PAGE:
It also should be noted that (10) can be restored to the original Coulomb’s active earth pressure formula if the surcharge disappears which is ( or ).

##### 3.3. Action Position of Active Force

According to the moment equilibrium of failure wedge,wherein the parameter is the horizontal distance from the midpoint of strip loading to the gravity center of failure wedge.

If the midpoint of strip load locates on the right of the action line of gravity center, the vertical distance from sites to can be expressed aswhere . And the corresponding parameter can be expressed as

Meanwhile, if the midpoint of strip load is on the left of the action line of gravity center, the parameter can be listed aswhere . Of course, can be expressed as

#### 4. Comparison and Discussions

##### 4.1. Extension Exploration of the Coulomb’s Earth Pressure Based on the Equivalent Moment Model

A simplified analytical solution to solve the active thrust, wedge failure angle, and active thrust’s action position is associated with the strip surcharge in the aforementioned section. As a matter of fact, it should be possible to obtain Coulomb’s earth pressure parameters by means of our proposed equivalent moment model if any kinds of the local surcharge acting on the frozen backfill surface can satisfy the following two requirements simultaneously. Firstly, the local surcharge can be equivalent to one or more concentrated loadings. Secondly, the action positions of these equivalent concentrated loadings should be determined.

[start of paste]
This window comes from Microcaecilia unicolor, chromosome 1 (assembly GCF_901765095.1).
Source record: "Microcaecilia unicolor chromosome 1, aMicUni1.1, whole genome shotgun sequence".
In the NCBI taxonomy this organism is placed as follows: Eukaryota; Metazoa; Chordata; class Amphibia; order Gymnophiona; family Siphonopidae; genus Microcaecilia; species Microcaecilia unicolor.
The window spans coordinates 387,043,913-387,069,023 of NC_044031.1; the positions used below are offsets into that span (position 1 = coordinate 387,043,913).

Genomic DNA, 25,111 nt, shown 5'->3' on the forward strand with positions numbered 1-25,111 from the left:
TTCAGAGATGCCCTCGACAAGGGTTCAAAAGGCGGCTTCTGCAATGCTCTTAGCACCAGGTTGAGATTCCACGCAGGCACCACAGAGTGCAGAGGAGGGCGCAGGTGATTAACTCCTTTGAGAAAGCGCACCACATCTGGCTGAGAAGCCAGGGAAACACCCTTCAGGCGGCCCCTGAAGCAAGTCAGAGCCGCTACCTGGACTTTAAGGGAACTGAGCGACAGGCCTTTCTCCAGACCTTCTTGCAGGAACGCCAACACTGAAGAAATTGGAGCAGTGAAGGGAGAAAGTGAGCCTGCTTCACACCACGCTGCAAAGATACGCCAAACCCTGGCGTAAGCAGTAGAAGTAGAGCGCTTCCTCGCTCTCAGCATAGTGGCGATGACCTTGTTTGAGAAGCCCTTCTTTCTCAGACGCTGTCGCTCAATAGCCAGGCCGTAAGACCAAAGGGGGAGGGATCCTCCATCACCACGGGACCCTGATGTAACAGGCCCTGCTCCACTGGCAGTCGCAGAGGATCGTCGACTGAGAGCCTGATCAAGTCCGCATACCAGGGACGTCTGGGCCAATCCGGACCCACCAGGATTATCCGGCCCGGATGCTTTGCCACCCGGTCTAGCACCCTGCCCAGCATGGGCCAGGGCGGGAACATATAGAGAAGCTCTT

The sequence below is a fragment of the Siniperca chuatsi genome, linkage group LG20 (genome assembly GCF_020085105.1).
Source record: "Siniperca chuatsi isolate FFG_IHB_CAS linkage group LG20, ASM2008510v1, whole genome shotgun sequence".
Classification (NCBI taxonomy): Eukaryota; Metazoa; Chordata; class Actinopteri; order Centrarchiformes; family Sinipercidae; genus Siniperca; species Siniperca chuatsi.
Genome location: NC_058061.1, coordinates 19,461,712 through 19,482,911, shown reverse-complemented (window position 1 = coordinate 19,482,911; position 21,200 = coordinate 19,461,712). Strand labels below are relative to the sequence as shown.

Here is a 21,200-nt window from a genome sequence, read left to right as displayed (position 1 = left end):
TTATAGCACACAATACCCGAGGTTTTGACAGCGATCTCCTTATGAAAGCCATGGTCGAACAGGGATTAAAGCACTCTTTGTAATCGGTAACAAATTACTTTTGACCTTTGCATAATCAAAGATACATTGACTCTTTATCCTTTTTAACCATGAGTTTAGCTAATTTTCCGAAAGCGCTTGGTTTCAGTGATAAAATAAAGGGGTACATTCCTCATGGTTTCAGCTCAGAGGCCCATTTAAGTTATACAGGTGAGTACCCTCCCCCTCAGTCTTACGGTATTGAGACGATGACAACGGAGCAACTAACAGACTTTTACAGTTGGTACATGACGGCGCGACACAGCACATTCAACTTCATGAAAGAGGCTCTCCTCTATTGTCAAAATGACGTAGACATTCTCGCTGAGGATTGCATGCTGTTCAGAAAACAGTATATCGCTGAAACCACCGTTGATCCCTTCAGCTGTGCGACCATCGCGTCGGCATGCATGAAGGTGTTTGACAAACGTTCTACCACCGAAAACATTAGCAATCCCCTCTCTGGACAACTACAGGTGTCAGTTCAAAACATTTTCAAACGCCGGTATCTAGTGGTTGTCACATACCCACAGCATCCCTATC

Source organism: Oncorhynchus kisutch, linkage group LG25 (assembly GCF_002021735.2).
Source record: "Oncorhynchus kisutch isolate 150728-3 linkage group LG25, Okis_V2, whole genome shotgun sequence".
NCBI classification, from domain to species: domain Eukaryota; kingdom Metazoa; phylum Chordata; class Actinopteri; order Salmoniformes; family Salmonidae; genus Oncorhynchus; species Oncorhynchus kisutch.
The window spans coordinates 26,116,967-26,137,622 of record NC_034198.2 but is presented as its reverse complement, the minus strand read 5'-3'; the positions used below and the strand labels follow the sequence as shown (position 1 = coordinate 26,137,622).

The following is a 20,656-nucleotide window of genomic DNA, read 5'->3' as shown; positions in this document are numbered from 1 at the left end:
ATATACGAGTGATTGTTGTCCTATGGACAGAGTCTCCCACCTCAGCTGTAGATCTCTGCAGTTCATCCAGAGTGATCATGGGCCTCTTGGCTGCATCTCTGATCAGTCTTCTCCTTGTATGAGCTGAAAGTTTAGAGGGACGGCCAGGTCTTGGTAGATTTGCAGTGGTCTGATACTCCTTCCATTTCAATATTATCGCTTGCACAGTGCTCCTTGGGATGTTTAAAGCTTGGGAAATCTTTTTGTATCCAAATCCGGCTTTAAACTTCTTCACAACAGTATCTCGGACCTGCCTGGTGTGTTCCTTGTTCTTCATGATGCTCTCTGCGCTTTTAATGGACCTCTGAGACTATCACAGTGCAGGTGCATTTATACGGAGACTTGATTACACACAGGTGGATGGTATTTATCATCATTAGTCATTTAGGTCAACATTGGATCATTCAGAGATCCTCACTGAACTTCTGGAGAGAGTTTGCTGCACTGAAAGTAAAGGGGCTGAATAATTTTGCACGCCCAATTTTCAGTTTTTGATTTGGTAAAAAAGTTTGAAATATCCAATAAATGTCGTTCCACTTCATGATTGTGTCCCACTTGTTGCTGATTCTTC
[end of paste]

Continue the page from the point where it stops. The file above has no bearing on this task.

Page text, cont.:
Extension explorations are also given in this section to discuss Coulomb’s earth pressure evaluation under some other types of nonuniformly distributed surcharges such as double strip loading and triangular loading. The physical models and their corresponding equivalent moment models of double strip surcharge and triangular surcharge are demonstrated in Figures 4 and 5, respectively.

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With respect to the double strip surcharges, it can also be simplified as the pattern that concentrated loadings and equivalent moments according to the similar equivalent moment model treatment. Therefore, the active thrust and its action position can be expressed as follows.

The active thrust :

If the total of equivalent moments , the active thrust’s action position should be expressed aswhere the parameter associated with vertical distance due to the surcharge should be represented as

If , the position changes to another expression aswhere the parameter is

Supposing that the surcharge working on the frozen backfill surface presents a triangular shape, it still can be simplified according to the proposed equivalent moment model. Meanwhile, the location of active force also can be divided into the left or right of the centroid of frozen backfill. The front physical model and its equivalent moment model are demonstrated in Figures 5(a) and 5(b), while the latter one is in Figures 5(c) and 5(d).